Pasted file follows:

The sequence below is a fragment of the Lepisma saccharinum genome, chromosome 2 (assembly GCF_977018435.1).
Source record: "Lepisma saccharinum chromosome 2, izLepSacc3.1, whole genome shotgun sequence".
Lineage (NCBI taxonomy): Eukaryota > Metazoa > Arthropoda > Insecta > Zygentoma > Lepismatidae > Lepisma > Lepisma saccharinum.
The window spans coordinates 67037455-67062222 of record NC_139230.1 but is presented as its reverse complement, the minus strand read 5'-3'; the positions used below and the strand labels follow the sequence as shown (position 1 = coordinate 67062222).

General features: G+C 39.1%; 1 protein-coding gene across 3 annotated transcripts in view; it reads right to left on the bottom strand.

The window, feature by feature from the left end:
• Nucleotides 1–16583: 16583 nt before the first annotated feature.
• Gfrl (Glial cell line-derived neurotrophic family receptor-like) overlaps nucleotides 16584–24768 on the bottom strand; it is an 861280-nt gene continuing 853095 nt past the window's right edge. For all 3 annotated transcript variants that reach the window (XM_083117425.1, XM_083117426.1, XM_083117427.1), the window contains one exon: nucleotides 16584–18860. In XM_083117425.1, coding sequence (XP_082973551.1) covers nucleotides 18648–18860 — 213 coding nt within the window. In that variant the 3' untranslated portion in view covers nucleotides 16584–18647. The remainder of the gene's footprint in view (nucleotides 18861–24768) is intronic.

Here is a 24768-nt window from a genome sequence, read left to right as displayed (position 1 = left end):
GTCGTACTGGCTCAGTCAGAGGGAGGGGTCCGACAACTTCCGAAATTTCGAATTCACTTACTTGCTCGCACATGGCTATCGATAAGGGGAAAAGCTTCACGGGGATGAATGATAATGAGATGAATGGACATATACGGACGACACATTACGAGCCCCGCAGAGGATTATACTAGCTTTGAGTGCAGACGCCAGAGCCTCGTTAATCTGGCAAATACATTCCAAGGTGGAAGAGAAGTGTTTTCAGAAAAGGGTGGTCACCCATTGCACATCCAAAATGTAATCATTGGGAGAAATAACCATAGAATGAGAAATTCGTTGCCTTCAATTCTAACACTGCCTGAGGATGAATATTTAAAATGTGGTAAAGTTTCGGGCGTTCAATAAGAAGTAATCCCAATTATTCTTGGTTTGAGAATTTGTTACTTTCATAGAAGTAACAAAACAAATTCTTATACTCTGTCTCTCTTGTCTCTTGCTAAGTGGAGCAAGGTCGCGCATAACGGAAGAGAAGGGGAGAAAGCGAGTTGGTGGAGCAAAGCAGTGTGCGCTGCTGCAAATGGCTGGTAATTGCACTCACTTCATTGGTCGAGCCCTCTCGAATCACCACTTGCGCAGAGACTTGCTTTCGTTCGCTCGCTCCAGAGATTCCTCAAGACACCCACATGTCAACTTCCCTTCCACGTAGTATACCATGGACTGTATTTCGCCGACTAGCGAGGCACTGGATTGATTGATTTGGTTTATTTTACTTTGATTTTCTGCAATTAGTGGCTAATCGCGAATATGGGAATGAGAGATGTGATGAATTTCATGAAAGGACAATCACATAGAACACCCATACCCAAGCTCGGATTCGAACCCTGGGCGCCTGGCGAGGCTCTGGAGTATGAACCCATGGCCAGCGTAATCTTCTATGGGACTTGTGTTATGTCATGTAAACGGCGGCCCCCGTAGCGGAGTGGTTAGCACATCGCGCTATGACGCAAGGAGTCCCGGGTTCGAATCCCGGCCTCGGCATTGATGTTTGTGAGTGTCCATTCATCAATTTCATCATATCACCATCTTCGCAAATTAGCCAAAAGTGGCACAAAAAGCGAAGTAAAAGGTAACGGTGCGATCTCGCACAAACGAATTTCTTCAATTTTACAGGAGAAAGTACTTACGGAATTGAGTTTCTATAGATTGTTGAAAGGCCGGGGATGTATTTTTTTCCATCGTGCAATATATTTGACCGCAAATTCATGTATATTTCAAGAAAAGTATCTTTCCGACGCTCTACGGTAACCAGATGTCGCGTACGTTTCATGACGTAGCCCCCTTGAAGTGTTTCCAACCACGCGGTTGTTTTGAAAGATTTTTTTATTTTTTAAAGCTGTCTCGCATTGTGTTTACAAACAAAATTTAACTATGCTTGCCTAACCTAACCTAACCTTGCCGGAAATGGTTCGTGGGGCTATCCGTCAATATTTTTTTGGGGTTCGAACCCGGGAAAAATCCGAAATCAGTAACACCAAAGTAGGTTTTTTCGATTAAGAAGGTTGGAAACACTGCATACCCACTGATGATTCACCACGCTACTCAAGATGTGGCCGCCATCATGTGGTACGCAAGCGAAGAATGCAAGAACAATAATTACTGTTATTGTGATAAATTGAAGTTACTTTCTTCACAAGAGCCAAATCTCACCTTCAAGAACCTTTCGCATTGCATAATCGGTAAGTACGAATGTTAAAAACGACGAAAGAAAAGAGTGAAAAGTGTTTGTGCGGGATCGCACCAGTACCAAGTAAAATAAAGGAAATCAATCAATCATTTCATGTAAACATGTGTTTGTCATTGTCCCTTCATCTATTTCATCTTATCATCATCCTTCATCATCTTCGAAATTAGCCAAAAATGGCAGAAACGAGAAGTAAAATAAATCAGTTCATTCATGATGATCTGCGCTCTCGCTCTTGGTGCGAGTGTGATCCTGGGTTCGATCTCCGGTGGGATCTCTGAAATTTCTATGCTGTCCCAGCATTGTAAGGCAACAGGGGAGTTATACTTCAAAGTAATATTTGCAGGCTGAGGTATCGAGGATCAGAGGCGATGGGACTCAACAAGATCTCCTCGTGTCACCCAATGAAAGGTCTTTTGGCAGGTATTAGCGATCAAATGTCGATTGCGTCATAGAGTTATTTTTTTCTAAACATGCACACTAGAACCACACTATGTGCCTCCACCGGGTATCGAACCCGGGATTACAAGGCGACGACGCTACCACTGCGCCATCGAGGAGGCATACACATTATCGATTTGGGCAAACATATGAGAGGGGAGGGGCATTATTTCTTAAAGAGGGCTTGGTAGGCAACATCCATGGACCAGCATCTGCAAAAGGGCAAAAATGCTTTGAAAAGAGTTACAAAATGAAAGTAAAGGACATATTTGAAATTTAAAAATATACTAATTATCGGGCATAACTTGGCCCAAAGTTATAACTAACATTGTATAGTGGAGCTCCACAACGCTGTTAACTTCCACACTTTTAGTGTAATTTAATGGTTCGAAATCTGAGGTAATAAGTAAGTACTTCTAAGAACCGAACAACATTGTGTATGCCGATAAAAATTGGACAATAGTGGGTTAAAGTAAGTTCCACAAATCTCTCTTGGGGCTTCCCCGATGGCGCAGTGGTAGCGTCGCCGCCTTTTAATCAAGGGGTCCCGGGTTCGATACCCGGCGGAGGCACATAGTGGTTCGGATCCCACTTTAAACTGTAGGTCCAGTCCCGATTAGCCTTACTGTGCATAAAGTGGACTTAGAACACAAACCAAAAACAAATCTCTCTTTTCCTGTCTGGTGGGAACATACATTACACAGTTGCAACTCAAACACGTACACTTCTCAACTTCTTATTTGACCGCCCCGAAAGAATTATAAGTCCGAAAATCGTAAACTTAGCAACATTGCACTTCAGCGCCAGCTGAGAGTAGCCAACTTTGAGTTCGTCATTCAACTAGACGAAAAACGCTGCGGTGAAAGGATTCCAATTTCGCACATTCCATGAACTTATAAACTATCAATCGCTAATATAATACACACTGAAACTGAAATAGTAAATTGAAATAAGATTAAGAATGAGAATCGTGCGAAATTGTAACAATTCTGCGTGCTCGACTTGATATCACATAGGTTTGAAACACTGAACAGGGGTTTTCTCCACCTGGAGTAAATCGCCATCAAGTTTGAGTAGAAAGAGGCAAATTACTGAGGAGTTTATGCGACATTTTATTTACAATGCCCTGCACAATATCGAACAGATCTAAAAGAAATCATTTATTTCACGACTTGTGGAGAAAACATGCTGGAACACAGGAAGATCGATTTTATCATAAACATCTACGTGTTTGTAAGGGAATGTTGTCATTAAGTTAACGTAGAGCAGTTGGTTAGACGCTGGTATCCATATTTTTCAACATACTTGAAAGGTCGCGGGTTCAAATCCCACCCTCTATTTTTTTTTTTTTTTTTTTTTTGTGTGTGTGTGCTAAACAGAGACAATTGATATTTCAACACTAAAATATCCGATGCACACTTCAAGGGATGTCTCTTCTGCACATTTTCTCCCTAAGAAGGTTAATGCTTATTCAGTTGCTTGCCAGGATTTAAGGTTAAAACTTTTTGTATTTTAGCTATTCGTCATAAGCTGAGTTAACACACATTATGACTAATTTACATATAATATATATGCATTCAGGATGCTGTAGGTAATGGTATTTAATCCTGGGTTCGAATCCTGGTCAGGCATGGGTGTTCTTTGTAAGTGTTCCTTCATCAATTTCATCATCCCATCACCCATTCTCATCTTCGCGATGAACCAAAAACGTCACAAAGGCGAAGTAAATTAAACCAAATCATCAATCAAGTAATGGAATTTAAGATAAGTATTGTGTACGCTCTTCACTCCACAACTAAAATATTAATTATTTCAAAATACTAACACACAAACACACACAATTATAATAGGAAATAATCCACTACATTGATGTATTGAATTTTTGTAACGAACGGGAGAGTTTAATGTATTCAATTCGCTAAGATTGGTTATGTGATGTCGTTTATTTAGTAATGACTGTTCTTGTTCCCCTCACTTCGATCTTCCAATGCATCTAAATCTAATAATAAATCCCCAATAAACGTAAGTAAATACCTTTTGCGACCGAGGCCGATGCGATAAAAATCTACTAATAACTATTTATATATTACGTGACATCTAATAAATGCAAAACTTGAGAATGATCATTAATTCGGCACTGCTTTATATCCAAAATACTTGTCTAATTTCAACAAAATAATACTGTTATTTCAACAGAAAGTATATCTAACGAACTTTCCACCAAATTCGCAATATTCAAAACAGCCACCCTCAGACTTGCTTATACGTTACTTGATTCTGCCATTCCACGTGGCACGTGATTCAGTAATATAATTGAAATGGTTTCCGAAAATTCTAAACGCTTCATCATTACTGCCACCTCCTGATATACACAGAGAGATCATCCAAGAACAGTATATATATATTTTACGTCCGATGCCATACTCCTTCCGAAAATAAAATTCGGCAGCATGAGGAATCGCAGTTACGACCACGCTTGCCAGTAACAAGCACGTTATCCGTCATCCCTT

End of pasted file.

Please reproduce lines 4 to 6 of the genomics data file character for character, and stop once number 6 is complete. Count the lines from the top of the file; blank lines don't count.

The window spans coordinates 67037455-67062222 of record NC_139230.1 but is presented as its reverse complement, the minus strand read 5'-3'; the positions used below and the strand labels follow the sequence as shown (position 1 = coordinate 67062222).

General features: G+C 39.1%; 1 protein-coding gene across 3 annotated transcripts in view; it reads right to left on the bottom strand.

The window, feature by feature from the left end: